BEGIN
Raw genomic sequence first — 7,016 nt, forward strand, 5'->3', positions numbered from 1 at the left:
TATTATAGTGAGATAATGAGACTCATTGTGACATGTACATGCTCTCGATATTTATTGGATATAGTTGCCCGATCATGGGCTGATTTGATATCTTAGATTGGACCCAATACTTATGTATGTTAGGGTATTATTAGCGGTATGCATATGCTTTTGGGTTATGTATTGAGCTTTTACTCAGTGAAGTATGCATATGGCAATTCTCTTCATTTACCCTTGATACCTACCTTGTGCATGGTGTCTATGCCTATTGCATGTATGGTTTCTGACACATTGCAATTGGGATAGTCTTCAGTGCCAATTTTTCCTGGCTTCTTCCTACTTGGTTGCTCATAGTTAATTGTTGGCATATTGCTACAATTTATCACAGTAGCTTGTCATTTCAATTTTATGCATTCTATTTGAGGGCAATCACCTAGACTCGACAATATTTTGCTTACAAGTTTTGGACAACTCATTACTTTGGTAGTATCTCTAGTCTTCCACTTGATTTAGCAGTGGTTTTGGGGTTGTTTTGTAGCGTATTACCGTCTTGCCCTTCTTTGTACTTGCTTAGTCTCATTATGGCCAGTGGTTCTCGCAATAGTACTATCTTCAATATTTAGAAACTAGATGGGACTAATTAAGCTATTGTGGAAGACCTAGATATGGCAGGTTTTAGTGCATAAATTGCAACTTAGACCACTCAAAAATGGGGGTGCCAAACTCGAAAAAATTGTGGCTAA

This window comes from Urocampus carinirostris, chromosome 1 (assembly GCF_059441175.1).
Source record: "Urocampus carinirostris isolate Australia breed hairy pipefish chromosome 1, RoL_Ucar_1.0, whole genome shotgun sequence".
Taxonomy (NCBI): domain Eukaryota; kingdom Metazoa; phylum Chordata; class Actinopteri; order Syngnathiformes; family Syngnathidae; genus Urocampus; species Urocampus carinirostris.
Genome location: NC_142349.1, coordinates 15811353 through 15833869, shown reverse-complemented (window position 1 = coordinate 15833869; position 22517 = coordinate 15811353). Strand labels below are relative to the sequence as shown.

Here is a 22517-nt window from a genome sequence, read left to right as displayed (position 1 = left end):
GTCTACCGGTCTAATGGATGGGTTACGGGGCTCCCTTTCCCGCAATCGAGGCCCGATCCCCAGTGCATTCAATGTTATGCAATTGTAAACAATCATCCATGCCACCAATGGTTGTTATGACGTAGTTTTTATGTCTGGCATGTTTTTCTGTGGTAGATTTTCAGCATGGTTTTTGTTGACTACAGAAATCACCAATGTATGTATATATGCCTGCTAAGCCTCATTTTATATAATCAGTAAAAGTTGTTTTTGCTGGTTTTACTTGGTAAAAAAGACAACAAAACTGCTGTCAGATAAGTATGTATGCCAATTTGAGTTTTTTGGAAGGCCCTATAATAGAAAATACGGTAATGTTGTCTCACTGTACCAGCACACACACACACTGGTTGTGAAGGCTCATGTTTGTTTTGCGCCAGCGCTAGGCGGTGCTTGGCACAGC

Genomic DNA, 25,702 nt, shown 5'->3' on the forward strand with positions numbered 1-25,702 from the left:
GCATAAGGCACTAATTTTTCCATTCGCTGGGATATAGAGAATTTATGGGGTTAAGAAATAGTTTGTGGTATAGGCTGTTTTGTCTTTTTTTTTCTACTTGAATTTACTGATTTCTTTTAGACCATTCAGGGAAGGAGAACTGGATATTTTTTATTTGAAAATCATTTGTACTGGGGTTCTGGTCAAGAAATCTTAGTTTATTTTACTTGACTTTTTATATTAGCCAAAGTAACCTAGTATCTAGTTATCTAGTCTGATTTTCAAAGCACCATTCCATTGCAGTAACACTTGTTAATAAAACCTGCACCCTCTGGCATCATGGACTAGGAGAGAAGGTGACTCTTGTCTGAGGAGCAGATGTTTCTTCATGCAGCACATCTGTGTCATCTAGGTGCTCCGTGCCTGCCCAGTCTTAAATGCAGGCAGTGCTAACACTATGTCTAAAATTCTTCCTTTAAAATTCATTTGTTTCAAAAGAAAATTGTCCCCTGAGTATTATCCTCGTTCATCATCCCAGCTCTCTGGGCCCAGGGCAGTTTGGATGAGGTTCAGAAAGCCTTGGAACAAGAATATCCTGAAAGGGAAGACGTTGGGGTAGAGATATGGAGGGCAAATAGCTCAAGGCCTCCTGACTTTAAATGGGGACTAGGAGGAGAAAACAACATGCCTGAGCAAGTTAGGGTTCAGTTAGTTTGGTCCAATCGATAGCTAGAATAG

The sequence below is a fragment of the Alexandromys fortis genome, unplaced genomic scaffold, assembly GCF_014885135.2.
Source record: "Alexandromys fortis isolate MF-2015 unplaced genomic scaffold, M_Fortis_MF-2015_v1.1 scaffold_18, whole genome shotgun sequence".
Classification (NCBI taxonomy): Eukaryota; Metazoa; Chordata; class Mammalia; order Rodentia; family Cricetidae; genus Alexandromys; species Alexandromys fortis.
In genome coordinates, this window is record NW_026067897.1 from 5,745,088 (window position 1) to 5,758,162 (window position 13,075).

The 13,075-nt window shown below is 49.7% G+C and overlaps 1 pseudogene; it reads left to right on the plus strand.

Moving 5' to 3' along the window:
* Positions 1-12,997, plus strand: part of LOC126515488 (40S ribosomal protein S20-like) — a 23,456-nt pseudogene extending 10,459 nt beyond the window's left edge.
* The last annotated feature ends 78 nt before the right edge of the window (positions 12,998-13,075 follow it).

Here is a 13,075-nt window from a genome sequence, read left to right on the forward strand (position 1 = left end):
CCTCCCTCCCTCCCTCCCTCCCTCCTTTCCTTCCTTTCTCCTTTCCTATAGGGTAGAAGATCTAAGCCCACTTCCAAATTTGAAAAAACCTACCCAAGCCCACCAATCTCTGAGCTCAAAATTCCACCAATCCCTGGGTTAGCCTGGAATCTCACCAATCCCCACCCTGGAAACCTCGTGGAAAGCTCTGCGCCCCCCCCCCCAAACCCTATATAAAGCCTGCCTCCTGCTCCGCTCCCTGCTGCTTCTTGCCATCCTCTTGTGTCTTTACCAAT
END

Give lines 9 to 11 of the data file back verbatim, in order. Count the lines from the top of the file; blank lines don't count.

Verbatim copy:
Genomic DNA, 25,702 nt, shown 5'->3' on the forward strand with positions numbered 1-25,702 from the left:
GCATAAGGCACTAATTTTTCCATTCGCTGGGATATAGAGAATTTATGGGGTTAAGAAATAGTTTGTGGTATAGGCTGTTTTGTCTTTTTTTTTCTACTTGAATTTACTGATTTCTTTTAGACCATTCAGGGAAGGAGAACTGGATATTTTTTATTTGAAAATCATTTGTACTGGGGTTCTGGTCAAGAAATCTTAGTTTATTTTACTTGACTTTTTATATTAGCCAAAGTAACCTAGTATCTAGTTATCTAGTCTGATTTTCAAAGCACCATTCCATTGCAGTAACACTTGTTAATAAAACCTGCACCCTCTGGCATCATGGACTAGGAGAGAAGGTGACTCTTGTCTGAGGAGCAGATGTTTCTTCATGCAGCACATCTGTGTCATCTAGGTGCTCCGTGCCTGCCCAGTCTTAAATGCAGGCAGTGCTAACACTATGTCTAAAATTCTTCCTTTAAAATTCATTTGTTTCAAAAGAAAATTGTCCCCTGAGTATTATCCTCGTTCATCATCCCAGCTCTCTGGGCCCAGGGCAGTTTGGATGAGGTTCAGAAAGCCTTGGAACAAGAATATCCTGAAAGGGAAGACGTTGGGGTAGAGATATGGAGGGCAAATAGCTCAAGGCCTCCTGACTTTAAATGGGGACTAGGAGGAGAAAACAACATGCCTGAGCAAGTTAGGGTTCAGTTAGTTTGGTCCAATCGATAGCTAGAATAG

The sequence below is a fragment of the Alexandromys fortis genome, unplaced genomic scaffold, assembly GCF_014885135.2.